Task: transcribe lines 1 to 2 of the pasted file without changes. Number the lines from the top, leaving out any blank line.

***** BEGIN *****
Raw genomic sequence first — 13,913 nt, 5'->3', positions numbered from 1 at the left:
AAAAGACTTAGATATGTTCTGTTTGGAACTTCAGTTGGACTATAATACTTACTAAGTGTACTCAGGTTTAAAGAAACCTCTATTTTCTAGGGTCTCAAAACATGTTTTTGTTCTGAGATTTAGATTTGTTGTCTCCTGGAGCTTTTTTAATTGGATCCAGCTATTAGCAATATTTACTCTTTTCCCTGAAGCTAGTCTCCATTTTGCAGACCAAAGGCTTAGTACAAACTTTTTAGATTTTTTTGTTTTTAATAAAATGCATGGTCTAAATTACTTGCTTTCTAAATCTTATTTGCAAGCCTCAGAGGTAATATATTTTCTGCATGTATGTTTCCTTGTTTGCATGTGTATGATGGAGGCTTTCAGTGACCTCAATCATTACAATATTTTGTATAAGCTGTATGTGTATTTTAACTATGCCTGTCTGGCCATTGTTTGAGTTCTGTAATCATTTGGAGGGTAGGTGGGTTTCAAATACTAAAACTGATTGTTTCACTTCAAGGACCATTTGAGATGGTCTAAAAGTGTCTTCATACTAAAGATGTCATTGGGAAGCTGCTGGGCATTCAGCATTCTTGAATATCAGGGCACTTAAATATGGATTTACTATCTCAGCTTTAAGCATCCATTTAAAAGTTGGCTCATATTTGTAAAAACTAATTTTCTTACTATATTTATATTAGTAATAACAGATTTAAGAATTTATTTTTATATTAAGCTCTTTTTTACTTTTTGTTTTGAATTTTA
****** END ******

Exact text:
Raw genomic sequence first — 13,913 nt, 5'->3', positions numbered from 1 at the left:
AAAAGACTTAGATATGTTCTGTTTGGAACTTCAGTTGGACTATAATACTTACTAAGTGTACTCAGGTTTAAAGAAACCTCTATTTTCTAGGGTCTCAAAACATGTTTTTGTTCTGAGATTTAGATTTGTTGTCTCCTGGAGCTTTTTTAATTGGATCCAGCTATTAGCAATATTTACTCTTTTCCCTGAAGCTAGTCTCCATTTTGCAGACCAAAGGCTTAGTACAAACTTTTTAGATTTTTTTGTTTTTAATAAAATGCATGGTCTAAATTACTTGCTTTCTAAATCTTATTTGCAAGCCTCAGAGGTAATATATTTTCTGCATGTATGTTTCCTTGTTTGCATGTGTATGATGGAGGCTTTCAGTGACCTCAATCATTACAATATTTTGTATAAGCTGTATGTGTATTTTAACTATGCCTGTCTGGCCATTGTTTGAGTTCTGTAATCATTTGGAGGGTAGGTGGGTTTCAAATACTAAAACTGATTGTTTCACTTCAAGGACCATTTGAGATGGTCTAAAAGTGTCTTCATACTAAAGATGTCATTGGGAAGCTGCTGGGCATTCAGCATTCTTGAATATCAGGGCACTTAAATATGGATTTACTATCTCAGCTTTAAGCATCCATTTAAAAGTTGGCTCATATTTGTAAAAACTAATTTTCTTACTATATTTATATTAGTAATAACAGATTTAAGAATTTATTTTTATATTAAGCTCTTTTTTACTTTTTGTTTTGAATTTTA